“The very rich,” F. Scott Fitzgerald famously observed, “are not like you and me.” True enough, Dorothy Parker reportedly quipped: “They have more money.” Parker's remark also backhandedly lends some perspective on a genuinely serious contemporary problem receiving more currency than usual these days: America's unequal access to justice.
We find ourselves at a sadly ironic moment in the history of the American bar. After many years of increasing demand for lawyers, structural changes in the pricing and staffing of legal services that have been both exposed and amplified by the Great Recession have created a downdraft in the demand for new lawyers. As a result, something like one-third of recent law school graduates have found it impossible to find or keep a job requiring or preferring a law license. Some appreciable additional quantity of recent graduates have been able to find only episodic "legal process" piecework such as document review, often yielding relatively meager rewards, no security or benefits, and virtually no hope of meaningful training or advancement. Talk about quiet desperation.
At the same time, for many years legal aid programs have been turning away substantial numbers of applicants for their services, not for ineligibility or lack of expertise, but simply for lack of the resources necessary to meet the poverty population's needs. The recent slashes in the budget of the Legal Services Corporation (a congressionally created and funded entity that distributes money to programs providing legal services to the indigent), and plummeting revenues from states' IOLTA funds (Interest on Legal Trust Accounts, the funds many states derive by requiring depository institutions to remit the interest on lawyers' trust accounts to the state to fund legal services for the needy) resulting from swan-diving interest rates, have only made things worse.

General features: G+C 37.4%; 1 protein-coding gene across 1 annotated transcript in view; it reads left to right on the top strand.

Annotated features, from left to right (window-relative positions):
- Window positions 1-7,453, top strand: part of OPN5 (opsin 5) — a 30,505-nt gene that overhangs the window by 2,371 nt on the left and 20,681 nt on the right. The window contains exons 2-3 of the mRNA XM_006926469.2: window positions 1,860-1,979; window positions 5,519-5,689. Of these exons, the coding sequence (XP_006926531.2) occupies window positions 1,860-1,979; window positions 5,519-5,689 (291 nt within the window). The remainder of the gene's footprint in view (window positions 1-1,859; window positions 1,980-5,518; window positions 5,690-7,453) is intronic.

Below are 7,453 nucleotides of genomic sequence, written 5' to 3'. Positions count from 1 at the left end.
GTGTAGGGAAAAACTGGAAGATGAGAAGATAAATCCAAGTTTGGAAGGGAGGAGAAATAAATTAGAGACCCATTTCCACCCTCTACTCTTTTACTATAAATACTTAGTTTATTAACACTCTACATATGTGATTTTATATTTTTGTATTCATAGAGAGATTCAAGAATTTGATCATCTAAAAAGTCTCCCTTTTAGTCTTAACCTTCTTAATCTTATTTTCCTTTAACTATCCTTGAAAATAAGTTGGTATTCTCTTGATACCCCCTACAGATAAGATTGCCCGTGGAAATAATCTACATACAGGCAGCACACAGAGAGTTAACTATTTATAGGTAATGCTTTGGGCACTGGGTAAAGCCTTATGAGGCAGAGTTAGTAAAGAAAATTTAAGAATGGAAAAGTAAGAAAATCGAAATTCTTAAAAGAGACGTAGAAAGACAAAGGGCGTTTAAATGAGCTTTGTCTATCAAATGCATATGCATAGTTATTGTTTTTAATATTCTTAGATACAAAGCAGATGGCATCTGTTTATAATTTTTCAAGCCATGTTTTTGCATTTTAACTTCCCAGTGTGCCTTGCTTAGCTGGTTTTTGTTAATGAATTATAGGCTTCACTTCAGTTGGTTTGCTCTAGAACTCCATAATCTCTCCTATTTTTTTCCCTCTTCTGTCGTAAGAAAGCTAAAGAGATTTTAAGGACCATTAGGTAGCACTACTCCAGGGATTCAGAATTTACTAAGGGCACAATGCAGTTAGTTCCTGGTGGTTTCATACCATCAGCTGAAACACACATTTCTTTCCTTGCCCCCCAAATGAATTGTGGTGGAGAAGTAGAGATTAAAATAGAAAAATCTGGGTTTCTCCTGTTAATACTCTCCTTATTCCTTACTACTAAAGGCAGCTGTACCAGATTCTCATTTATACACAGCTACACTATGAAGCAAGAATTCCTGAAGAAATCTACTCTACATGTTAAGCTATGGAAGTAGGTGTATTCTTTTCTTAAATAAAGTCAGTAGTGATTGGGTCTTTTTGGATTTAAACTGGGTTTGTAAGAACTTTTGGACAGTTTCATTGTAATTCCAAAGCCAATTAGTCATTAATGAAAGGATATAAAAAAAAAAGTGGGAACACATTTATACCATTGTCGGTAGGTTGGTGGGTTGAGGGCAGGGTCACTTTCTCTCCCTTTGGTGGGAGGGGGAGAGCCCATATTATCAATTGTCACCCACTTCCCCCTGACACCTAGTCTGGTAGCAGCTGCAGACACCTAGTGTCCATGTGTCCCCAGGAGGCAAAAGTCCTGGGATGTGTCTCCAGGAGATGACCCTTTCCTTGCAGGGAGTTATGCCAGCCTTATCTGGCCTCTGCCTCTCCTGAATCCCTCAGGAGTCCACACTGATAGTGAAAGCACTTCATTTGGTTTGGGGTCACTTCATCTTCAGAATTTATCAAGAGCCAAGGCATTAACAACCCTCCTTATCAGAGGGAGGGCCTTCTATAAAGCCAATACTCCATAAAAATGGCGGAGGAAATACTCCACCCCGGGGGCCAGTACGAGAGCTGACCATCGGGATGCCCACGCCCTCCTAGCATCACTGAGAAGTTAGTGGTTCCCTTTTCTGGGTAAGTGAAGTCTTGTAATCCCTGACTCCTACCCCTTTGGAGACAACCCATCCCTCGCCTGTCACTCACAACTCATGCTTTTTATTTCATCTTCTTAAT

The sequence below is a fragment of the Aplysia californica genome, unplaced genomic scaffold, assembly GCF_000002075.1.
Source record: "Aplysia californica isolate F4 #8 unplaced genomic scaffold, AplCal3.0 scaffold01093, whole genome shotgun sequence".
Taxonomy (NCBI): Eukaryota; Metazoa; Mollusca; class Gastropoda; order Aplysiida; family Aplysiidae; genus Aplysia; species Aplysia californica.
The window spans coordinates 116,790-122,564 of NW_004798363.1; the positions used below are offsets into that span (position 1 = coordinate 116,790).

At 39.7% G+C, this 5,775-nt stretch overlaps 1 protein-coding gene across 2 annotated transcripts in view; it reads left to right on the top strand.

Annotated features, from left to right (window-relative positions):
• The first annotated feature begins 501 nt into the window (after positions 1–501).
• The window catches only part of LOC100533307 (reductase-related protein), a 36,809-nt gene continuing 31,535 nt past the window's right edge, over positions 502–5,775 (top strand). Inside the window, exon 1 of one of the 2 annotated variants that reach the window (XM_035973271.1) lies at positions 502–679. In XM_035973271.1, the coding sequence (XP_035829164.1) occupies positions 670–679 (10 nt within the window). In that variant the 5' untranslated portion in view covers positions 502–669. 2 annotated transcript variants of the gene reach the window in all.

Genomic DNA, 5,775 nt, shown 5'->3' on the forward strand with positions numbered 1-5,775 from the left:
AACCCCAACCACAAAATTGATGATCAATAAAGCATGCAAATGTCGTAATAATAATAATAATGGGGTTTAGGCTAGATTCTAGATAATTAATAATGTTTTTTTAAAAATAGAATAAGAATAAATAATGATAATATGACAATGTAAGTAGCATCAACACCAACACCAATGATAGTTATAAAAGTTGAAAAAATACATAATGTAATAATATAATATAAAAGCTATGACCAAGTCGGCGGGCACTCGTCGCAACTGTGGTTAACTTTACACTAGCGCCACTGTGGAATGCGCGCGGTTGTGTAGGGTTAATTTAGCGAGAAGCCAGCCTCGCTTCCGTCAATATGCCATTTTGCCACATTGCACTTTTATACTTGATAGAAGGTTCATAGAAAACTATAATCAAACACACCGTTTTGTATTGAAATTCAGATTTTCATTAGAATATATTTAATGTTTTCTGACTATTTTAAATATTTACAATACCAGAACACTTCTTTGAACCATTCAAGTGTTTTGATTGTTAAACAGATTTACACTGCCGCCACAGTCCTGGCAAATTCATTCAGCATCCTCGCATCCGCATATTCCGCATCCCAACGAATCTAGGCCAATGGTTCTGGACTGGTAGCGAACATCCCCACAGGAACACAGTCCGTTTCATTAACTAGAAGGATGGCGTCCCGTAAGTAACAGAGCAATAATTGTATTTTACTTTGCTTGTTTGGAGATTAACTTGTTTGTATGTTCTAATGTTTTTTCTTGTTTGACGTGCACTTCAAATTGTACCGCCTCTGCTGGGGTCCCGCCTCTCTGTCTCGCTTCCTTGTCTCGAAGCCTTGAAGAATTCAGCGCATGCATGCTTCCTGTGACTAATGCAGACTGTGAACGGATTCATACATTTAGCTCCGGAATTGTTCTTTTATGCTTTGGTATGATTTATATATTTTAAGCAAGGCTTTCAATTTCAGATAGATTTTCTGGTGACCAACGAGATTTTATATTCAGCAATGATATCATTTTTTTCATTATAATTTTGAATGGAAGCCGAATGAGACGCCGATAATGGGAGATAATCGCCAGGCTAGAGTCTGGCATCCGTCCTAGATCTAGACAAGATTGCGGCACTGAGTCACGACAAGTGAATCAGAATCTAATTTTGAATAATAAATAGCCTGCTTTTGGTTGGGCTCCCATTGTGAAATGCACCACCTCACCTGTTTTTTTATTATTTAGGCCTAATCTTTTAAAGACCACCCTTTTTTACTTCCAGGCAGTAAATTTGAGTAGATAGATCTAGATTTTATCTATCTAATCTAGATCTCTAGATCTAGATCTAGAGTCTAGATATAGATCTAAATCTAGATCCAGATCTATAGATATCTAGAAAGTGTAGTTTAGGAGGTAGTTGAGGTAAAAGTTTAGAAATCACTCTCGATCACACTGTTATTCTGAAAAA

The irony emerges when we lay these two points side by side: There are currently tens of thousands of unemployed or underemployed recently-licensed lawyers, and hundreds of thousands of low- and moderate-income consumers in aching need of legal assistance with housing, employment, education, healthcare and government benefits issues (among other things). Why, it would be fair to ask, has this excess supply not linked up with this excess demand?
One plausible explanation is simply the inverse of Dorothy Parker's rejoinder: The poor are poor because they have no money. As a result, an economist might easily conjecture, their needs provide a meager draw for the many lawyers in today's economy with no (or insufficient) work.
Up to this point, I imagine that my readers (assuming one or the other of them isn't otherwise occupied) will consider this discussion obvious. But it raises some potentially interesting implications: